Eos is generally pictured as a beautiful young woman, with pale skin and golden hair. Often she is shown with wings and wearing a saffron-colored robe, for the sun. Flowers are commonly in paintings of her as well, and she wears a tiara or diadem. Sometimes she is shown driving a golden chariot pulled by winged horses.
Eos is not one of the major deities of ancient Greece, but she does figure in a great deal of poetry. Her parents are either Hyperion (Titan, lord of light) and Theia (a Titan of brightness) or Pallas (a Titan associated with war) and Styx (the river to the underworld). Thus Eos is a second-generation Titan goddess. Regardless of her parentage, it is generally agreed that her brother is Helios (the sun) and her sister is Selene (the moon).
In the myths that center around Eos, the primary concern is the lovers she takes up with. Her first love, and the one that may have caused her much grief, was Ares. This made Aphrodite jealous, and some sources say that Aphrodite cursed Eos to be a nymphomaniac. Eos moved on from Ares and fell in love with Orion, a handsome giant and renowned hunter. However, he was transformed into a constellation by Artemis. Another lover was Cephalus. Eos kidnapped him and took him to Syria. Cephalus was married to a woman named Procris, but he and Eos had three children from the affair, two of which were Phaeton and Hesperus.
The last lover is the most notable. Tithonus became Eos’ final consort. She loved him so much that she begged Zeus to grant Tithonus immortality, so he could stay with her forever–but she forgot to ask for eternal youth as well. Tithonus lived so long that he became the size of an insect, and the gods took pity on him and transformed him into a grasshopper. Eos bore Tithonus two sons: Memnon and Emathion.
Light and Dark Sides
This goddess is particularly interesting to me. The more I consider her, the more I find to fascinate.
Eos is the goddess of new light. Part of her domain includes new beginnings, emergence from the darkness, and vibrancy and vitality. To me, she speaks of youthfulness and young energy. The dawn is the start of a new day; it makes sense that as goddess of the new day, she is in charge of new beginnings. And with the myth of Tithonus as an example, I can even see how that myth relates to her youthfulness–she didn’t think through her idea, a common ailment of the young, and neglected the youth that she could have commanded.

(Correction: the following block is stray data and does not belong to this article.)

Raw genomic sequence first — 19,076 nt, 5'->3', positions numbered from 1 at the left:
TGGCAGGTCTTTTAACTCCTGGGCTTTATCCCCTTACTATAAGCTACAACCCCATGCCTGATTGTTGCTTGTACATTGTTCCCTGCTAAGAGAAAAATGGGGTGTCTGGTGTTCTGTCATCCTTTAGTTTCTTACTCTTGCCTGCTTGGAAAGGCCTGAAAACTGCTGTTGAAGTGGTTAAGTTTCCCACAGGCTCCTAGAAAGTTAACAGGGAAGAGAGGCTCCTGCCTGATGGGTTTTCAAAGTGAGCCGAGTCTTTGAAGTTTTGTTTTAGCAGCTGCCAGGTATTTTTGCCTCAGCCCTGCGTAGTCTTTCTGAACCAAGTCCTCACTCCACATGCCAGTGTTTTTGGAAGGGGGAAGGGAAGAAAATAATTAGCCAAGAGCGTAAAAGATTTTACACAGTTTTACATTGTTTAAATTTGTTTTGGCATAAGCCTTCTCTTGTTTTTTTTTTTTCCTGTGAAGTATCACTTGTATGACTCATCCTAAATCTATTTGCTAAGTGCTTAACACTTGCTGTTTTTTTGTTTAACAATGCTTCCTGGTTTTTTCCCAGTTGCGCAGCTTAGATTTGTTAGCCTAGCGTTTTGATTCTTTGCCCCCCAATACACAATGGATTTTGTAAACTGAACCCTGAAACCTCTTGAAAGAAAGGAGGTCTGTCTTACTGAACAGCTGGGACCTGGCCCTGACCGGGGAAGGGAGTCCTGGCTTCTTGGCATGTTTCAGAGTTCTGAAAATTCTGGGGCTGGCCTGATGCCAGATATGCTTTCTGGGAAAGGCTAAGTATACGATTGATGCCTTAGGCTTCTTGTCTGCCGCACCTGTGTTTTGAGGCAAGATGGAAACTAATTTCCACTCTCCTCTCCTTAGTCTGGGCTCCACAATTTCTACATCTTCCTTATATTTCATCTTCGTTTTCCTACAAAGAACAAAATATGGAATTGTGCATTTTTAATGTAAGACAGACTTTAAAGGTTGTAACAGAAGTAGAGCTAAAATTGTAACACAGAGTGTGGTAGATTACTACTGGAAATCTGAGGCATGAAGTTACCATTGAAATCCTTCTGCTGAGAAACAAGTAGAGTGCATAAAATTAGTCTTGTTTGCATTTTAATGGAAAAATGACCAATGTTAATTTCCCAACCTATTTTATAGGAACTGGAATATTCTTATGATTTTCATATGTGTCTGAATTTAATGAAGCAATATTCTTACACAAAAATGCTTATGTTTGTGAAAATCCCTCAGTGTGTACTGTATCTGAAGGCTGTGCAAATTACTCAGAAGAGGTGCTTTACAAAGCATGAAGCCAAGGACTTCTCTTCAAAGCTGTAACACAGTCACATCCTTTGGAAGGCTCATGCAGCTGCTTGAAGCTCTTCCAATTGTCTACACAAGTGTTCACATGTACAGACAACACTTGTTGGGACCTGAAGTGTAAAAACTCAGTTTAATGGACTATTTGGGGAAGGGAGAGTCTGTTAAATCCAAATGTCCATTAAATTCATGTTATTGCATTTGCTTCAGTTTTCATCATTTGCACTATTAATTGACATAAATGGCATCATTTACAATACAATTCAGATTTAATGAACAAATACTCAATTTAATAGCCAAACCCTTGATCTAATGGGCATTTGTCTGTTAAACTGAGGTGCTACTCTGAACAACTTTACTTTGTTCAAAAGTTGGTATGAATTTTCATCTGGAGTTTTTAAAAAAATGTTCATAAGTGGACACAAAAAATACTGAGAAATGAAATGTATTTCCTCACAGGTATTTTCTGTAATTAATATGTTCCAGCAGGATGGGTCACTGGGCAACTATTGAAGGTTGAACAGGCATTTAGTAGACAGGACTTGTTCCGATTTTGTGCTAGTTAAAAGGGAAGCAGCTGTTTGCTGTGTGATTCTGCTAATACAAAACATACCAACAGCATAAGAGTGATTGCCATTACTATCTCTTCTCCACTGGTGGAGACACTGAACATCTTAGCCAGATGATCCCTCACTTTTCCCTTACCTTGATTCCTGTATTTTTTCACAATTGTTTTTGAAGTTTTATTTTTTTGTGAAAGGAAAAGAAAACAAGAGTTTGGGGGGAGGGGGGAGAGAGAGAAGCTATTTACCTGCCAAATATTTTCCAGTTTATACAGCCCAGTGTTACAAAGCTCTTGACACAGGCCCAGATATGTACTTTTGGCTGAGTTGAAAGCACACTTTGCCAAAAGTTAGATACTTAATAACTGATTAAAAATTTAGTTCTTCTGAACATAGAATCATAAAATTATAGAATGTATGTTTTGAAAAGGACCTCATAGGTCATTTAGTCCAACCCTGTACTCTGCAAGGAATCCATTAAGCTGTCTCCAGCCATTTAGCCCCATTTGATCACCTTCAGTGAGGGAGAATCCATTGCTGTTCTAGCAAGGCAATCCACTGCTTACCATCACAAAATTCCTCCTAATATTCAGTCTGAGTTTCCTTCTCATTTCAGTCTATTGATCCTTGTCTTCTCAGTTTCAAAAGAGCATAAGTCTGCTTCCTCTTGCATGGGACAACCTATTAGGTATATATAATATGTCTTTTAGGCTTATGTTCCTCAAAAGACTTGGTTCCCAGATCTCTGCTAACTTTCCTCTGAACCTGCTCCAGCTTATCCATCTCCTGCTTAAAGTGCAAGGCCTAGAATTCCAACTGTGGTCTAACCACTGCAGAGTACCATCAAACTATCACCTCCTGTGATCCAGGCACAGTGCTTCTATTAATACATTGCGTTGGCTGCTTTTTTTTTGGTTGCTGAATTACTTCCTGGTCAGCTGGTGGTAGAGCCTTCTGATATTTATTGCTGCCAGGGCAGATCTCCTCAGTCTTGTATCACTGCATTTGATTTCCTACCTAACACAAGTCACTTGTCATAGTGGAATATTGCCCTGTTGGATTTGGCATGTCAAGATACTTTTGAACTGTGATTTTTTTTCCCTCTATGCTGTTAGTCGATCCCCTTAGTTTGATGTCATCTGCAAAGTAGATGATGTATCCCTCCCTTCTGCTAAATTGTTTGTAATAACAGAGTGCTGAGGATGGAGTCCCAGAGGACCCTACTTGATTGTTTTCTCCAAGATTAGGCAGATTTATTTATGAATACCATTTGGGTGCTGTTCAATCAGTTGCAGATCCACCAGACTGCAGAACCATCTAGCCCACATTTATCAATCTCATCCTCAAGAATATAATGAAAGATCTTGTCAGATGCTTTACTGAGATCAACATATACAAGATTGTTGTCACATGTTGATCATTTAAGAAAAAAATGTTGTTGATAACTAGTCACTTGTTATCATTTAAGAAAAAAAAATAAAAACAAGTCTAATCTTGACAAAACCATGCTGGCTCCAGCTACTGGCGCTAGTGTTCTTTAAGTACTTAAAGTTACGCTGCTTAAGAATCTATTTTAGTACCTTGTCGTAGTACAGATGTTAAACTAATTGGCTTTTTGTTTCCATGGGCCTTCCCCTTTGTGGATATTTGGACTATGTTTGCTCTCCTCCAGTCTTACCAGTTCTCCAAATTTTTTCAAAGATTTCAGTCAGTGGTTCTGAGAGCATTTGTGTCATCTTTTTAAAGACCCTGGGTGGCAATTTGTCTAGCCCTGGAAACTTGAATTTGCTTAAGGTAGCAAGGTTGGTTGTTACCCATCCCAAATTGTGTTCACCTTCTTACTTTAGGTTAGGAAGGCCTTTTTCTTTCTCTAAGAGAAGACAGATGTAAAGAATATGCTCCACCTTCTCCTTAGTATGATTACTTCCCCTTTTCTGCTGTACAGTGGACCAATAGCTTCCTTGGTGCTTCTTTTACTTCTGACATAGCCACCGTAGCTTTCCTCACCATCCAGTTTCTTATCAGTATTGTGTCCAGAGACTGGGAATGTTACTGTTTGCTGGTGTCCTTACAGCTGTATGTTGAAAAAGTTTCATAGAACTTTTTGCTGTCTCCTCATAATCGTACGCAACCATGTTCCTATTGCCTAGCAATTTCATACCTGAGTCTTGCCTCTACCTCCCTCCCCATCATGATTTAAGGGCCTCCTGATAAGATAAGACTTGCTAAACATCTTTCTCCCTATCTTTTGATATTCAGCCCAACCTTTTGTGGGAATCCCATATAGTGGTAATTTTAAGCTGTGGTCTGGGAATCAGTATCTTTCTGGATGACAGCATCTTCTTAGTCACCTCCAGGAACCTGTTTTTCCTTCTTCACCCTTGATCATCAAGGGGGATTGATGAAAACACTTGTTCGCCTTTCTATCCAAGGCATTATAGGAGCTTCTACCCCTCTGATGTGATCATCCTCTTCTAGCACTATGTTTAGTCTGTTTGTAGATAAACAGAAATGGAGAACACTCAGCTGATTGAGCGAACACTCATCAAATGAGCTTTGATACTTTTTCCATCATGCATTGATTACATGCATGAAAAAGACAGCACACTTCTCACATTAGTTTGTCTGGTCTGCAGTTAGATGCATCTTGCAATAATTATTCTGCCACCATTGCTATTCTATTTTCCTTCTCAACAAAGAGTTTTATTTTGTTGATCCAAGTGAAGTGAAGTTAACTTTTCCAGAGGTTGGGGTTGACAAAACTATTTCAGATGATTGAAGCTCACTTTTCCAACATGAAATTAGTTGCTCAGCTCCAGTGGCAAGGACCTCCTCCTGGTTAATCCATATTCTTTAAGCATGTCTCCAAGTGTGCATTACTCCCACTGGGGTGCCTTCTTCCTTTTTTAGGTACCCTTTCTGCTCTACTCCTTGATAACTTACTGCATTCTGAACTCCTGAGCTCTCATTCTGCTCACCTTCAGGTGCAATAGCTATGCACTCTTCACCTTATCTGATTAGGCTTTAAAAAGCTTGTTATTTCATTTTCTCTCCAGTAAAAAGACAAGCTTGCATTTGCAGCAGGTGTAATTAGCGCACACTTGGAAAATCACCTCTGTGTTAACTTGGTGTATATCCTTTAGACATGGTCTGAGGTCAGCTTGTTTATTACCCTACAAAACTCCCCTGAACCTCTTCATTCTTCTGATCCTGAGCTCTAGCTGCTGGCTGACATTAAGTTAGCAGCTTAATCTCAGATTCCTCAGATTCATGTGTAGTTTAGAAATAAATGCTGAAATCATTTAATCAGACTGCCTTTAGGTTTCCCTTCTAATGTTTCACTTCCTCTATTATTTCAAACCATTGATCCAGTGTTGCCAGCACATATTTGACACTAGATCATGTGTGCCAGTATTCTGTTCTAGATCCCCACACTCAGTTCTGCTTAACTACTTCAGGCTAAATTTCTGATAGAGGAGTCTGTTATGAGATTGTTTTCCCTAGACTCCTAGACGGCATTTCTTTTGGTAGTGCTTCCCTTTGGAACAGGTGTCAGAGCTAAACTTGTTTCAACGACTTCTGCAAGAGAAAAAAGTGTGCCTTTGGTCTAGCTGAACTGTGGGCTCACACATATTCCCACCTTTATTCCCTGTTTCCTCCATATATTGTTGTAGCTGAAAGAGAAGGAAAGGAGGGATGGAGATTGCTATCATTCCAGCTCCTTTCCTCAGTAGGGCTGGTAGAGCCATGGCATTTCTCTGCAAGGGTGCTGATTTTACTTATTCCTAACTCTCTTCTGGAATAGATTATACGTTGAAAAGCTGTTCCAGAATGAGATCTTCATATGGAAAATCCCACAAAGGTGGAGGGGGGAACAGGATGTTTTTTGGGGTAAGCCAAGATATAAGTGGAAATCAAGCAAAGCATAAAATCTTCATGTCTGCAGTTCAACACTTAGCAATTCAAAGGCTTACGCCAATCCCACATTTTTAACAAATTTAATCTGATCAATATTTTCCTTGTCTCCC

On the other hand, some of her mythos doesn’t make as much sense. Why would a goddess of the dawn be so involved in tales wrapped with sexuality and/or love? OK, as a goddess of new beginnings, I could maybe see how a new relationship every month would fit the bill, but I don’t see what that aspect has to do with her function–yet the sex and love aspects are largely what are focused on in the myths.
On the Light side, she would be great to call on for vibrant energy. If you have a new beginning you want to make, I could see calling on her. On the Dark side, she seems a bit rash, not thinking things through enough. And I could even see how her energy might be a bit overwhelming at times, maybe be a bit much to handle because it’s so vibrant and radiant and energetic.
Still, all in all, I don’t see any huge negative effects of her, so I’m putting her on the Light side of the deity spectrum.